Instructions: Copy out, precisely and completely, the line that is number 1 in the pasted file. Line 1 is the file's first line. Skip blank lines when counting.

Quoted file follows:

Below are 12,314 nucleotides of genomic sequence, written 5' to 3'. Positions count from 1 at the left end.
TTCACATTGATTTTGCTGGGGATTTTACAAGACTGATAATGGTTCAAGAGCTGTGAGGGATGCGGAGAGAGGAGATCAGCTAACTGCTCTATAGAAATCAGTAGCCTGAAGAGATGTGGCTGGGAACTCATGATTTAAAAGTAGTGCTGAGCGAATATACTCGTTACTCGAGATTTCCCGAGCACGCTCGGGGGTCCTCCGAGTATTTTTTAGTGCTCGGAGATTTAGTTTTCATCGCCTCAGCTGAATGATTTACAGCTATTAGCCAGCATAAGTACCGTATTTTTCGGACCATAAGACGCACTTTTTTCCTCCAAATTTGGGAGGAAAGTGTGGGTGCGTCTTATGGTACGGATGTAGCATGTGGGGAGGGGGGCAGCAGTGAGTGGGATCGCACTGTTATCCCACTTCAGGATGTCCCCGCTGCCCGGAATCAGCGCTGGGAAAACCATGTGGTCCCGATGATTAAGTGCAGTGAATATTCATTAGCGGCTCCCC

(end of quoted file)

Below are 12,314 nucleotides of genomic sequence, written 5' to 3'. Positions count from 1 at the left end.